Because Craig Moffett says so...
Aside from the 5GB monthly soft cap and a TOS that technically restricts, well, everything
, "AT&T doesn't limit how much data can be downloaded," begins a piece in the Wall Street Journal
. The Journal has apparently concluded that AT&T's $30 "unlimited" data plan for the iPhone is the worst sort of evil. Since iPhone users spend four times more Internet content than other smartphone users on the $20 plan, they essentially argue AT&T needs to start charging iPhone users more.
The author omits a few things, such as that iPhone users are using Wi-Fi 42% of the time
, or that the $30 price point is already a $10 bump from the first generation iPhone. The Journal also ignores the absolutely staggering
profits from SMS/MMS, and the fact that AT&T posted a net income of $3.1 billion for just the first three months of the year. That's even after the network upgrades the Journal just got done telling us make unlimited data untenable. Instead, the Journal jumps right to the part where Craig Moffett tells them what to think:
The new networks are likely to be more efficient at delivering data applications. Even so, Sanford Bernstein analyst Craig Moffett argues that returns on invested capital related to these new services will be lower than on older services. In the short term, carriers should abandon unlimited data pricing plans. Both AT&T and Verizon Wireless already charge extra for heavy users with wirelessly connected laptops. They will have to contemplate similar strategies for smartphone users.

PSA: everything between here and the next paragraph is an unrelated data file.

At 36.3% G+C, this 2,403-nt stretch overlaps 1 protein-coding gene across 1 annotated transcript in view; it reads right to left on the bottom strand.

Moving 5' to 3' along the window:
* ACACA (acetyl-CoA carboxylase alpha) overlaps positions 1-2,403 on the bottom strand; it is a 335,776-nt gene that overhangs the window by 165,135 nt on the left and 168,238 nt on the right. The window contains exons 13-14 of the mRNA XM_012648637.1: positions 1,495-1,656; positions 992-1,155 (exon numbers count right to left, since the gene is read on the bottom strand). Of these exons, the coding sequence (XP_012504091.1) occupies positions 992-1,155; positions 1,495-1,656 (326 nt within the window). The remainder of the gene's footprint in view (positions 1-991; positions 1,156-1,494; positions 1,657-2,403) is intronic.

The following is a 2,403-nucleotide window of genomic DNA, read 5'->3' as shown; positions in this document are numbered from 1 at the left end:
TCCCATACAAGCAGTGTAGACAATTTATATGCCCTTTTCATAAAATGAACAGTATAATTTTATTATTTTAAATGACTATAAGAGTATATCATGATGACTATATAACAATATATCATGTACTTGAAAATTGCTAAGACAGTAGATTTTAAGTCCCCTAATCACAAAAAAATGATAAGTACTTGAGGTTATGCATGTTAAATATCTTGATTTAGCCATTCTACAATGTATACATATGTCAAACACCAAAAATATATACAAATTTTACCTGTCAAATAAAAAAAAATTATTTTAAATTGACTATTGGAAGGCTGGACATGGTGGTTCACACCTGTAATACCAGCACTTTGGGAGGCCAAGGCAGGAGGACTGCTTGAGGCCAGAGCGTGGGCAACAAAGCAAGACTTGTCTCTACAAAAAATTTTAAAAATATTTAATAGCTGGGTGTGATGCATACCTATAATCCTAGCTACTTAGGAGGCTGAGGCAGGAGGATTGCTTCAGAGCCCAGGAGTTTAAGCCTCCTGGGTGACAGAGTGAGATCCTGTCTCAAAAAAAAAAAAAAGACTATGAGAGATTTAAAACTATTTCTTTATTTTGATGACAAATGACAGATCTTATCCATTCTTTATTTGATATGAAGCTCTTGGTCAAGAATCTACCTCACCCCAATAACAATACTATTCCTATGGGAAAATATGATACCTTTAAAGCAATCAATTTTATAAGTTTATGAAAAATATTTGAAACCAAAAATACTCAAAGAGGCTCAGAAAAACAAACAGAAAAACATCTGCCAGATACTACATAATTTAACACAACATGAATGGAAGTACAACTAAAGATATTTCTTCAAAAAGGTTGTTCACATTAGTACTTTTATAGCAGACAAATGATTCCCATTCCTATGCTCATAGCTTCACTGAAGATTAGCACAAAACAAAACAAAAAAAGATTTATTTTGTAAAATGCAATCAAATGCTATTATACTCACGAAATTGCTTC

Sanford Bernstein's Moffett has been making the rounds lately complaining that a wireless apocalypse is afoot
, telling any journalist who'll listen that the wireless market is "collapsing" and/or "grinding to a halt." Why? Because as new subscriber growth slows and the market saturates, incredible profits for carriers like AT&T and Verizon Wireless may soon be downgraded to only somewhat incredible. Carriers may soon have to start competing more heavily on pricing, driving stock prices down. That's great for you, but crappy for Moffett's clients.
You'll note that neither the Journal nor Moffett provide a new business model to replace the $30 unlimited plan, but the intentions are pretty clear if you've been playing along at home. As on the terrestrial broadband front, investors see pure per-byte billing as the solution to all of their future problems, as it lets carriers charge more money for the same or less product (ask Time Warner Cable). Of course as with Mr. Moffett's opinions on network upgrades
, what's best for Mr. Moffett quite often isn't what's best for consumers.